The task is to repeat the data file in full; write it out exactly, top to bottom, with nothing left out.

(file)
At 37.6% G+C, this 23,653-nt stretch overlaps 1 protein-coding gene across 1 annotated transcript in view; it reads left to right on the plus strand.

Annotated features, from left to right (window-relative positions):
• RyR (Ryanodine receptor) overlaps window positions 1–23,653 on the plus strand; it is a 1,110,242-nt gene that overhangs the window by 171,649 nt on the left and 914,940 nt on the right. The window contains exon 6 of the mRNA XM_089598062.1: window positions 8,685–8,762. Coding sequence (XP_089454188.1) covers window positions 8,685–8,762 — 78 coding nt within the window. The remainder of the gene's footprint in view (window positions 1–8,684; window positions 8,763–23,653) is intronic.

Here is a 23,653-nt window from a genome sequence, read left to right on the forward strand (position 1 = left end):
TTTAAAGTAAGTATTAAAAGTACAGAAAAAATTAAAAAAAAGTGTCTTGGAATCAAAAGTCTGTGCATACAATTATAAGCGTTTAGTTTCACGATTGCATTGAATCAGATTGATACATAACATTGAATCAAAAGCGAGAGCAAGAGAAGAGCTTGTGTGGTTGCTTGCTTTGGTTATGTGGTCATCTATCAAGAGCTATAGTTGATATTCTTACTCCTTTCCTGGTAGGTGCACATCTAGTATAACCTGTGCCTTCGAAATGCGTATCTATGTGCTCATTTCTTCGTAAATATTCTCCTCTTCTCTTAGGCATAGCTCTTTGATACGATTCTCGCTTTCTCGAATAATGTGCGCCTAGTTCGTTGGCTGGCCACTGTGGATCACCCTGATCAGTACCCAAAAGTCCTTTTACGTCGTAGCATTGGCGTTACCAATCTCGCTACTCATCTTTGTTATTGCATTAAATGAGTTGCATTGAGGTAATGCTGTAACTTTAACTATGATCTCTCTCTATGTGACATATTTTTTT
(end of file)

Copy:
At 37.6% G+C, this 23,653-nt stretch overlaps 1 protein-coding gene across 1 annotated transcript in view; it reads left to right on the plus strand.

Annotated features, from left to right (window-relative positions):
• RyR (Ryanodine receptor) overlaps window positions 1–23,653 on the plus strand; it is a 1,110,242-nt gene that overhangs the window by 171,649 nt on the left and 914,940 nt on the right. The window contains exon 6 of the mRNA XM_089598062.1: window positions 8,685–8,762. Coding sequence (XP_089454188.1) covers window positions 8,685–8,762 — 78 coding nt within the window. The remainder of the gene's footprint in view (window positions 1–8,684; window positions 8,763–23,653) is intronic.

Here is a 23,653-nt window from a genome sequence, read left to right on the forward strand (position 1 = left end):
TTTAAAGTAAGTATTAAAAGTACAGAAAAAATTAAAAAAAAGTGTCTTGGAATCAAAAGTCTGTGCATACAATTATAAGCGTTTAGTTTCACGATTGCATTGAATCAGATTGATACATAACATTGAATCAAAAGCGAGAGCAAGAGAAGAGCTTGTGTGGTTGCTTGCTTTGGTTATGTGGTCATCTATCAAGAGCTATAGTTGATATTCTTACTCCTTTCCTGGTAGGTGCACATCTAGTATAACCTGTGCCTTCGAAATGCGTATCTATGTGCTCATTTCTTCGTAAATATTCTCCTCTTCTCTTAGGCATAGCTCTTTGATACGATTCTCGCTTTCTCGAATAATGTGCGCCTAGTTCGTTGGCTGGCCACTGTGGATCACCCTGATCAGTACCCAAAAGTCCTTTTACGTCGTAGCATTGGCGTTACCAATCTCGCTACTCATCTTTGTTATTGCATTAAATGAGTTGCATTGAGGTAATGCTGTAACTTTAACTATGATCTCTCTCTATGTGACATATTTTTTT